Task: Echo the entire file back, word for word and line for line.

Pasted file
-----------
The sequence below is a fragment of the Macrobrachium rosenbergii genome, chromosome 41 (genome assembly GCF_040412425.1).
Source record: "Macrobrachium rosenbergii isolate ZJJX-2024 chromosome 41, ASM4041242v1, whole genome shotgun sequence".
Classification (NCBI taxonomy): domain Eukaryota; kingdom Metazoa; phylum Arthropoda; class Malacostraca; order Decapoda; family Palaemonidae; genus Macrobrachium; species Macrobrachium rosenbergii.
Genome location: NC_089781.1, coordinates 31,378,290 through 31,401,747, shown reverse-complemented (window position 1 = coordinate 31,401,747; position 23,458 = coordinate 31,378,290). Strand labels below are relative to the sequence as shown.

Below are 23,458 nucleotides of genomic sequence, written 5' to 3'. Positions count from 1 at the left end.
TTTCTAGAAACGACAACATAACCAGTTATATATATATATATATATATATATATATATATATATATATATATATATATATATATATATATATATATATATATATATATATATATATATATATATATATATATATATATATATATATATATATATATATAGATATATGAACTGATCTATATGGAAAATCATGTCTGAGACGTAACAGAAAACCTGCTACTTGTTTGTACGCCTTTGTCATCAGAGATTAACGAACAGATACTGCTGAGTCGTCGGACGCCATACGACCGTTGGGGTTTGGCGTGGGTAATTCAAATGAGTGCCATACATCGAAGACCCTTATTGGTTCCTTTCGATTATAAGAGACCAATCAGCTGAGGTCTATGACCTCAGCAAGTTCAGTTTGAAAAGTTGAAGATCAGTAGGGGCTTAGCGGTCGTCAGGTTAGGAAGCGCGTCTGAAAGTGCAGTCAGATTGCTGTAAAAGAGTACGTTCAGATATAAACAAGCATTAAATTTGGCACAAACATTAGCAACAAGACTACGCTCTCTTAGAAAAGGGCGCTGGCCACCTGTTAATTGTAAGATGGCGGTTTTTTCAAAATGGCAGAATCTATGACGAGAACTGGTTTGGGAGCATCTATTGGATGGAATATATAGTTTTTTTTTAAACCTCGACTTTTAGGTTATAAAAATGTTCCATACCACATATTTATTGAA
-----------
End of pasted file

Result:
The sequence below is a fragment of the Macrobrachium rosenbergii genome, chromosome 41 (genome assembly GCF_040412425.1).
Source record: "Macrobrachium rosenbergii isolate ZJJX-2024 chromosome 41, ASM4041242v1, whole genome shotgun sequence".
Classification (NCBI taxonomy): domain Eukaryota; kingdom Metazoa; phylum Arthropoda; class Malacostraca; order Decapoda; family Palaemonidae; genus Macrobrachium; species Macrobrachium rosenbergii.
Genome location: NC_089781.1, coordinates 31,378,290 through 31,401,747, shown reverse-complemented (window position 1 = coordinate 31,401,747; position 23,458 = coordinate 31,378,290). Strand labels below are relative to the sequence as shown.

Below are 23,458 nucleotides of genomic sequence, written 5' to 3'. Positions count from 1 at the left end.
TTTCTAGAAACGACAACATAACCAGTTATATATATATATATATATATATATATATATATATATATATATATATATATATATATATATATATATATATATATATATATATATATATATATATATATATATATATATATATATATATATATATATATATAGATATATGAACTGATCTATATGGAAAATCATGTCTGAGACGTAACAGAAAACCTGCTACTTGTTTGTACGCCTTTGTCATCAGAGATTAACGAACAGATACTGCTGAGTCGTCGGACGCCATACGACCGTTGGGGTTTGGCGTGGGTAATTCAAATGAGTGCCATACATCGAAGACCCTTATTGGTTCCTTTCGATTATAAGAGACCAATCAGCTGAGGTCTATGACCTCAGCAAGTTCAGTTTGAAAAGTTGAAGATCAGTAGGGGCTTAGCGGTCGTCAGGTTAGGAAGCGCGTCTGAAAGTGCAGTCAGATTGCTGTAAAAGAGTACGTTCAGATATAAACAAGCATTAAATTTGGCACAAACATTAGCAACAAGACTACGCTCTCTTAGAAAAGGGCGCTGGCCACCTGTTAATTGTAAGATGGCGGTTTTTTCAAAATGGCAGAATCTATGACGAGAACTGGTTTGGGAGCATCTATTGGATGGAATATATAGTTTTTTTTTAAACCTCGACTTTTAGGTTATAAAAATGTTCCATACCACATATTTATTGAA